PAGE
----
3x12inch Vinyl Date: 21.11.2019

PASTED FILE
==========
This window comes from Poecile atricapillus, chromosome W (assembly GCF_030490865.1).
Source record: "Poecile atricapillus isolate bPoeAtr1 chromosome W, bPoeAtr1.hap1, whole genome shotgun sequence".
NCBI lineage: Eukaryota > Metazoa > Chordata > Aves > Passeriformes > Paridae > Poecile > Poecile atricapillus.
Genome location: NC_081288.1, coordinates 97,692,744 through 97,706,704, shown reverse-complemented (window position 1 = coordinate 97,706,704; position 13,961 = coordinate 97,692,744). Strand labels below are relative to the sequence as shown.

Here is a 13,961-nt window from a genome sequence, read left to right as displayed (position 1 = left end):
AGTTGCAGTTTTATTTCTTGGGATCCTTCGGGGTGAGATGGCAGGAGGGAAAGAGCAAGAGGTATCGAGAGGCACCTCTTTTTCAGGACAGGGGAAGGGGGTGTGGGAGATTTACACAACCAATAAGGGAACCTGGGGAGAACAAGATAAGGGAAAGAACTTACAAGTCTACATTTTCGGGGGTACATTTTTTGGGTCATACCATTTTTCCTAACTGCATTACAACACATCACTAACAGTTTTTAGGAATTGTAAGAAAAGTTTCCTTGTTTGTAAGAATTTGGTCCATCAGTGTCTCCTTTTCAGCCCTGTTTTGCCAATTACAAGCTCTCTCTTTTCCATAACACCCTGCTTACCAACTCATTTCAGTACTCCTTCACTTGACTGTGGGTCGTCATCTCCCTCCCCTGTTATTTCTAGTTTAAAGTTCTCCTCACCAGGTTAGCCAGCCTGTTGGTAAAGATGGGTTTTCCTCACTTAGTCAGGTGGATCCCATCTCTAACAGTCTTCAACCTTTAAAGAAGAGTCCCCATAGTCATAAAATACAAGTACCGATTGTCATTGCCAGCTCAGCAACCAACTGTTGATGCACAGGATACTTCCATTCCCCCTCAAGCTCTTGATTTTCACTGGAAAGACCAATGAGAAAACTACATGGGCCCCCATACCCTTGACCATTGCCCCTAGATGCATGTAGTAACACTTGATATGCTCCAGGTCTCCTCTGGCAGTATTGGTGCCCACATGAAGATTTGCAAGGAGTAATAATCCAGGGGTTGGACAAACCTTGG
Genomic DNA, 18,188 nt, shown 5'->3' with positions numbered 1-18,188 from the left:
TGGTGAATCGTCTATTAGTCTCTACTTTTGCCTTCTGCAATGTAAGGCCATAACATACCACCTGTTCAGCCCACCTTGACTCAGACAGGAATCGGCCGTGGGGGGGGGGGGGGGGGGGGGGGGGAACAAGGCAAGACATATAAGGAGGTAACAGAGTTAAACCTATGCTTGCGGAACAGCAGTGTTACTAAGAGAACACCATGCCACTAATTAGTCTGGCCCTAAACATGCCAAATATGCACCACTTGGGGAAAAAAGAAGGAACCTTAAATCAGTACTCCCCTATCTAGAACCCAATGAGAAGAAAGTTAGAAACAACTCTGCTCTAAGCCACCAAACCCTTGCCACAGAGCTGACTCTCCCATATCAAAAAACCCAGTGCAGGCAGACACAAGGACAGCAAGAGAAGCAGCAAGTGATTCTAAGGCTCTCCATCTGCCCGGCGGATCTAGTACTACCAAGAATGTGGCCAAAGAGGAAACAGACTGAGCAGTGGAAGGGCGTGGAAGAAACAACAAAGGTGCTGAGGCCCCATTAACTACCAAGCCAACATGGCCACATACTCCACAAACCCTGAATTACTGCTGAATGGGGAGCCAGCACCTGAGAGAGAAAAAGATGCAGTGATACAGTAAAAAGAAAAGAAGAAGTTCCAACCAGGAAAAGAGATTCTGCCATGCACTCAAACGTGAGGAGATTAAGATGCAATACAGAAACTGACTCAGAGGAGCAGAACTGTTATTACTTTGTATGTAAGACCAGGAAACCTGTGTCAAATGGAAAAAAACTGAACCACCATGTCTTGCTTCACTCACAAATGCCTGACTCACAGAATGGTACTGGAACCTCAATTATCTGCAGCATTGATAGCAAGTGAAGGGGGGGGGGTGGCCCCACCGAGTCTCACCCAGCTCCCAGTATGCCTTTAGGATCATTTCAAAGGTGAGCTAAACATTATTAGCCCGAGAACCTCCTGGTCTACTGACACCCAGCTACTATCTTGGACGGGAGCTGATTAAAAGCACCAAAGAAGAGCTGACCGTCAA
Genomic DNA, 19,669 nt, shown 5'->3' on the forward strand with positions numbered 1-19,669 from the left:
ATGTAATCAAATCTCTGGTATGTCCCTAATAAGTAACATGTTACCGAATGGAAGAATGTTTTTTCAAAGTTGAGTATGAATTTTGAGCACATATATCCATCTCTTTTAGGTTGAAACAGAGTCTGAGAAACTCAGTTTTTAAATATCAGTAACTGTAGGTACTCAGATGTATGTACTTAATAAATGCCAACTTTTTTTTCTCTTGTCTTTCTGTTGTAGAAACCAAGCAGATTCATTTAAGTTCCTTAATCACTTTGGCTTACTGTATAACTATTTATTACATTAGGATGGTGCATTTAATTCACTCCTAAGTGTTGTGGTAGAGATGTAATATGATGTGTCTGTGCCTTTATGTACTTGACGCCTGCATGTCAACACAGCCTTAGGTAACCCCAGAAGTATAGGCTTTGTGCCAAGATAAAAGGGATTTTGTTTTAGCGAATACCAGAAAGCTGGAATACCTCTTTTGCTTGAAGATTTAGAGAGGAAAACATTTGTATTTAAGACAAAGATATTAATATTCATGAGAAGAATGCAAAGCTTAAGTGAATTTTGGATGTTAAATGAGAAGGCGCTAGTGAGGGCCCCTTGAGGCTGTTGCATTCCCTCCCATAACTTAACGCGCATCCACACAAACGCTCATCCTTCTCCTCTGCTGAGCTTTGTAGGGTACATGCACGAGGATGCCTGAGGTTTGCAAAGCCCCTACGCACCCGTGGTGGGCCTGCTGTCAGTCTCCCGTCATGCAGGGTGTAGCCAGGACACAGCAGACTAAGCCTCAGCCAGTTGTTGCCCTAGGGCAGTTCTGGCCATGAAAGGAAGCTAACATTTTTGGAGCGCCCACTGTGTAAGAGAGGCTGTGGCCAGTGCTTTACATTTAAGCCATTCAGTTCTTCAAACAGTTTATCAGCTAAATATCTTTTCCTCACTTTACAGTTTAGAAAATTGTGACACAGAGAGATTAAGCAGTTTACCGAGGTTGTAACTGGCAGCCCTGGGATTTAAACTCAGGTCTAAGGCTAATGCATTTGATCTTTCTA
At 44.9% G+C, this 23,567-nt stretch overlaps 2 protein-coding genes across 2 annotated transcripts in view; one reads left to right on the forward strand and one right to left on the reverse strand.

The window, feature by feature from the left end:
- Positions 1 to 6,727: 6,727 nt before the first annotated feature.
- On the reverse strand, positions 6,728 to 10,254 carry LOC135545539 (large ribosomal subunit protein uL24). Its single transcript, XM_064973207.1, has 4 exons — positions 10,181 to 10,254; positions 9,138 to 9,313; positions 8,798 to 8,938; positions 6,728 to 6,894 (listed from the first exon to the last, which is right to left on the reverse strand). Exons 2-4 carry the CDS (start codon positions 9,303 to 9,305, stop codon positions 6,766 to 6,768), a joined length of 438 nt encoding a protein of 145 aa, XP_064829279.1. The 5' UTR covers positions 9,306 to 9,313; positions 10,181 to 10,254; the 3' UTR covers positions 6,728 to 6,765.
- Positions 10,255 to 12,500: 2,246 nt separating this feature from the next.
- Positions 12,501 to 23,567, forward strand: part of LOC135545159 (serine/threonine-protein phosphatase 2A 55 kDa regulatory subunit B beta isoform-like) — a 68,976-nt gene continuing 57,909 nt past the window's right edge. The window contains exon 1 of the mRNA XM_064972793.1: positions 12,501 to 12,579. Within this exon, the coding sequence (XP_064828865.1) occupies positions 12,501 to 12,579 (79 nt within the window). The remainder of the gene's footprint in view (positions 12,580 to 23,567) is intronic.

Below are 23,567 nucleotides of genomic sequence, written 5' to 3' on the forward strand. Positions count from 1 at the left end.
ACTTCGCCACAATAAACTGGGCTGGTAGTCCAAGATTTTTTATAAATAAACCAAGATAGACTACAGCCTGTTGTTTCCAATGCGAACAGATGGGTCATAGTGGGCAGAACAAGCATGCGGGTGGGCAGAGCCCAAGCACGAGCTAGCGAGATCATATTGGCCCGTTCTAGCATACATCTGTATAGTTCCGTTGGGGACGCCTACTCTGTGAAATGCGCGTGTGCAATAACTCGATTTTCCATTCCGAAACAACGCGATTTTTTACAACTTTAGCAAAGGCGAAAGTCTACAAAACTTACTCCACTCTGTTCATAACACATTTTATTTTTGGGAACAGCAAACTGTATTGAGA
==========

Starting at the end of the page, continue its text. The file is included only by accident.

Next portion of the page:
This October sees the release of DeWalta & Shannon's "Artificial Turf" EP on Visionquest Records. Growing up in Southern Germany, DeWalta began playing french horn and taking cues from his grandfather's jazz record collection at an early age. He eventually transitioned to the saxophone and joined the esteemed Musikhachschule Hanns Eisler conservatory in Berlin. Soon after he immersed himself in electronic music, creating music for Vakant, Cynosure and his own label, Meander. Since then he has traveled the globe playing everywhere from Resolute in New York to Sunwaves in Romania. Mike Shannon hails from Ontario, but resides in Berlin and has established himself as a true pillar of the scene. A highly respected DJ and producer, he has released music on plus 8, Wagon Repair, Cynosure and a host of other top notch labels, including his own imprint, Haunt Music. Mike's impeccable DJ skills are only complimented by his ability to A&R and introduce the world to new artists. Upon meeting, the duo quickly forged a seminal production team and live act based in Berlin, which led to releasing multiple EP's. This record has that perfect Berlin bounce. That classy, sexy swing that keeps people dancing for hours. On the A1, "Artificial Turf", DeWalta and Shannon are obviously playing with analog drum machines galore but in a way that's only a very kind slap in the face. Synth swipes are dashing back and forth just to make sure you don't get too lost in the drums. They come in swingin' again on A2, "Courtside", only to be offset by a bumping bass counterpoint that moves in a way that let's you know they have some great gear and know what they're doing. The bump that the bass makes when it pops in right before the kick makes it bang effortlessly. On B1, "Playing Field", from the opening it sounds like they're diving deep into the modular realm. Micro house bits bounce around, with a sub bass that sounds like it's flapping in the wind. An arp bass pops in and out, just to assert some authority. Hi hats and claps drop in to bump it up a notch to bring us to a point where a keyboard line introduces us into a new bangin' bass line. The percussion here is perfectly produced and bounces off the low end like a suction cup. Beautiful, almost choral, pads rise at fall as the track beeps away. B2, "126.96.36.199" is obviously an obscure theory in time directly related to 11:11. A melody drops in and then a low bass emerges, both atonal and seamless in construction. The drums dance around these melodies creating a hypnotic, truly Berlin vibe. As the track bumps along, a sample of distant strings comes fully into the sonic picture with a luxurious pad and a new bass line that hits all the senses. After this it's time to indulge in all these pieces coming together. Although the attention to detail is relentless, the listener feels at ease. out of nowhere a beautiful saxophone solo steps into the room to take you to a blissful place and then catapults you right back into the beat. As is obviously requested, the saxophone leads us delightfully filtered to the end of the song.